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Jayant Sinha calls for investing in Indian start-ups to encourage innovation

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NewsGram Staff Writer

Panaji: Minister of State for Finance Jayant Sinha, stressing on the need to encourage a culture of innovation in the country, urged India  Inc. to make investments in the country’s start-ups to address the nation’s problems.

“In order to encourage innovation in India, we need to invest in Indian start-ups that address Indian problems. As a market, we have tremendous opportunities in India, and the same innovations are finding markets in other economies too,” he said at the inaugural edition of the Global Business Forum(GBF) , an initiative of Indian Institute of Technology-Bombay alumni association, held near Panaji.

Sinha also said that places like Powai, in Mumbai, where the IIT-B is located and Bengaluru; upcoming townships like Gurgaon should be developed as innovation hubs for India.

“The way we see it, these factors place our future in our own hands and I can see how Powai – home to IIT Bombay, and Gurgaon and Bengaluru can be the innovation hubs for the 6 billion people that inhabit the developing world,” he said.

The GBF is aimed at creating impactful technological innovations in products and services through focused dialogue based on national priorities like education, skill, infrastructure, healthcare, smart cities, energy, Information Communication technology, environment (Water) and the Make in India campaign.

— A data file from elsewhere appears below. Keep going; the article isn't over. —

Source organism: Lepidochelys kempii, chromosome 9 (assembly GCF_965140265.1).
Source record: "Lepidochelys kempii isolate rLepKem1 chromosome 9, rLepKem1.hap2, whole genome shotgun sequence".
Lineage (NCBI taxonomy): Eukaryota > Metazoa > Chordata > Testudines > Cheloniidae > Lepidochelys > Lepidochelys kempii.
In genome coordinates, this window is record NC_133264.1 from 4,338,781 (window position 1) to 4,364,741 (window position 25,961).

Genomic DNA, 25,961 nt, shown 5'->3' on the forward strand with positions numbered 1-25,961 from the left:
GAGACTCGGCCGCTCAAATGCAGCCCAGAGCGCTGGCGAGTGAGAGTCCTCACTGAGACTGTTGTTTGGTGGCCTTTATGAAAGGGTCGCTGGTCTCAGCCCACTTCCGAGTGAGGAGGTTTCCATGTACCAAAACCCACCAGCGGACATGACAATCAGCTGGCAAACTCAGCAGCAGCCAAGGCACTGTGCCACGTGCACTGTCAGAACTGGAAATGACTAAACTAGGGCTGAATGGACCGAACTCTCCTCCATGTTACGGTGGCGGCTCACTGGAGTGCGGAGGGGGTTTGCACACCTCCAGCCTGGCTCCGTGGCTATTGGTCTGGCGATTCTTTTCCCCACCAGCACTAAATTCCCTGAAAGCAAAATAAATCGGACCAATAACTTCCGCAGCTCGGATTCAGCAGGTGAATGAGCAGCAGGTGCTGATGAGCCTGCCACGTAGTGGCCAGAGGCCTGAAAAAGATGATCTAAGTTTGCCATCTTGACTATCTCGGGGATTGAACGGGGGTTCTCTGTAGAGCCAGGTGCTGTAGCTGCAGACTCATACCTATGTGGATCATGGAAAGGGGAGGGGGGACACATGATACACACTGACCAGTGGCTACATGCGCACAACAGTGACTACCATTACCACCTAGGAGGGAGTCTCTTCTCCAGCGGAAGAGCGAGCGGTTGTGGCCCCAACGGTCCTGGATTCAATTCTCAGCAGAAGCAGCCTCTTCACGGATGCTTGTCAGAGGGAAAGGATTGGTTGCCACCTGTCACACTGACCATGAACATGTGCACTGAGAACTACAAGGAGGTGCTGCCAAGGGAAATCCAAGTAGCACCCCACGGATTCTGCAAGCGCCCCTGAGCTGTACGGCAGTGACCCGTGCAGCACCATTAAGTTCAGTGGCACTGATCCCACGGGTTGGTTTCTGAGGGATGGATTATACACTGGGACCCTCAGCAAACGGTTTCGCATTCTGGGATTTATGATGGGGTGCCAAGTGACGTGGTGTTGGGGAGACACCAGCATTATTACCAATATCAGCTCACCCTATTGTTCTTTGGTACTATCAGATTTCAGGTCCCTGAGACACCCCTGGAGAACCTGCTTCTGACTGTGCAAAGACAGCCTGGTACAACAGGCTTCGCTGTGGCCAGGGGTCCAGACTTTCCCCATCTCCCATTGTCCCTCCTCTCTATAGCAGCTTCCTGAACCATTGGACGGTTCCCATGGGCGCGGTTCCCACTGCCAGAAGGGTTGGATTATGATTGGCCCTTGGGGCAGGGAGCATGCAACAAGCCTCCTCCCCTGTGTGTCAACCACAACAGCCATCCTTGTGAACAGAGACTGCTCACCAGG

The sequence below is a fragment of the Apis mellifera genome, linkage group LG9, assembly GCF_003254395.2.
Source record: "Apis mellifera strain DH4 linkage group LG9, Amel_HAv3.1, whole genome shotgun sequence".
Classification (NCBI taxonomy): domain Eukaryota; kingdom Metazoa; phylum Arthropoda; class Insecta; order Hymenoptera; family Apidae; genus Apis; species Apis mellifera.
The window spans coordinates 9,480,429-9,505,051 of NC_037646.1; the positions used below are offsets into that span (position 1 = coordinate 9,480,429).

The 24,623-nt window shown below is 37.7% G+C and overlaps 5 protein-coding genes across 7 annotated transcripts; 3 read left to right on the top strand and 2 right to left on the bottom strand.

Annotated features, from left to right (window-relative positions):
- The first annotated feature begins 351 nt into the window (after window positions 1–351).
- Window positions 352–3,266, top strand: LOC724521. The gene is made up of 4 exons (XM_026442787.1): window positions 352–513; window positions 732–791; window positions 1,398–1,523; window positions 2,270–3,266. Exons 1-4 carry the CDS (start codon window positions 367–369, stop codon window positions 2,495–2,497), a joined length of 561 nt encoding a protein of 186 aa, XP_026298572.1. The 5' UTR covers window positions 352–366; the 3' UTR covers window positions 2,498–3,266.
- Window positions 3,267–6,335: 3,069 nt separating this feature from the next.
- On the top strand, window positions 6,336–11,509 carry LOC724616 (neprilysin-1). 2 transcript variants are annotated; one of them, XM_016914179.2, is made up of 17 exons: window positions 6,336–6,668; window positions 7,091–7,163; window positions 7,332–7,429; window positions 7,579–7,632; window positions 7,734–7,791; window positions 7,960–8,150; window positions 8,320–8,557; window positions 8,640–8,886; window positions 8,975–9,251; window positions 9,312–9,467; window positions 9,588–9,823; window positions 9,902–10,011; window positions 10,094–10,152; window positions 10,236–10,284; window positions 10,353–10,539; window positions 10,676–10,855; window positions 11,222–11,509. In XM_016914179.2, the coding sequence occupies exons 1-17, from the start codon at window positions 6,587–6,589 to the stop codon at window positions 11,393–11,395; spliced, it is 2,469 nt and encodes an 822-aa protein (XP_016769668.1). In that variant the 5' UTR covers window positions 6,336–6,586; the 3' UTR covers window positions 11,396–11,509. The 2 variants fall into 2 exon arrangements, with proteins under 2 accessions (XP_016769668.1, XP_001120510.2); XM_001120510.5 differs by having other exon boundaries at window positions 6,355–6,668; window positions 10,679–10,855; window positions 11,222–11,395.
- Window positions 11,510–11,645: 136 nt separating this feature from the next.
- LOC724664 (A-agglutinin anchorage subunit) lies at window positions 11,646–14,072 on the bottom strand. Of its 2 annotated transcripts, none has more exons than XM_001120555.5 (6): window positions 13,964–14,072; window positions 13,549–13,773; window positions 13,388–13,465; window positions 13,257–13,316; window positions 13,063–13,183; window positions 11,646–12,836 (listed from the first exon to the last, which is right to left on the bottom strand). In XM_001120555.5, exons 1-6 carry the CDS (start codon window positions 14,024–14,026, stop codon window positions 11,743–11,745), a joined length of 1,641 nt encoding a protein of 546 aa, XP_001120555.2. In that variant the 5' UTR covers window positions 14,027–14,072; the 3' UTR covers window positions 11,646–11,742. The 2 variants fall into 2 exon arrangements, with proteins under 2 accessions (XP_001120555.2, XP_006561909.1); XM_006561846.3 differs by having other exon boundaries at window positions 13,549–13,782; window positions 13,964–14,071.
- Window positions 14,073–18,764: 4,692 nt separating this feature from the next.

(With inputs from IANS)

 

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Now Create Energy Even While You’re Walking

The researchers are working on adding a magnetic component to the current mechanical harvester to scavenge energy over a larger portion of the day.

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A wearable energy-harvesting device could generate energy from the swing of an arm while walking or jogging, say researchers.

The device, about the size of a wristwatch, produces enough power to run a personal health monitoring system, reported the team from Pennsylvania State University and the University of Utah.

“The devices we make using our optimised materials run somewhere between 5 and 50 times better than anything else that’s been reported,” said Susan Trolier-McKinstry, the Steward S. Flaschen Professor of Materials Science and Engineering and Electrical Engineering from Penn State.

Energy-harvesting devices are in high demand to power the millions of devices that make up the Internet of Things (IoT).

 

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By providing continuous power to a rechargeable battery or supercapacitor, energy harvesters can reduce the labour cost of changing out batteries when they fail and keep dead batteries out of landfills.

Also Read: Facial Recognition Technology Catches A Person With Fake Passport At The US Airport

According to the researchers, they can double the power output using the cold sintering process – a low-temperature synthesis technology developed at Penn State.

In addition, the researchers are working on adding a magnetic component to the current mechanical harvester to scavenge energy over a larger portion of the day when there is no physical activity, said the study published in the journal Advanced Functional Materials. (IANS)

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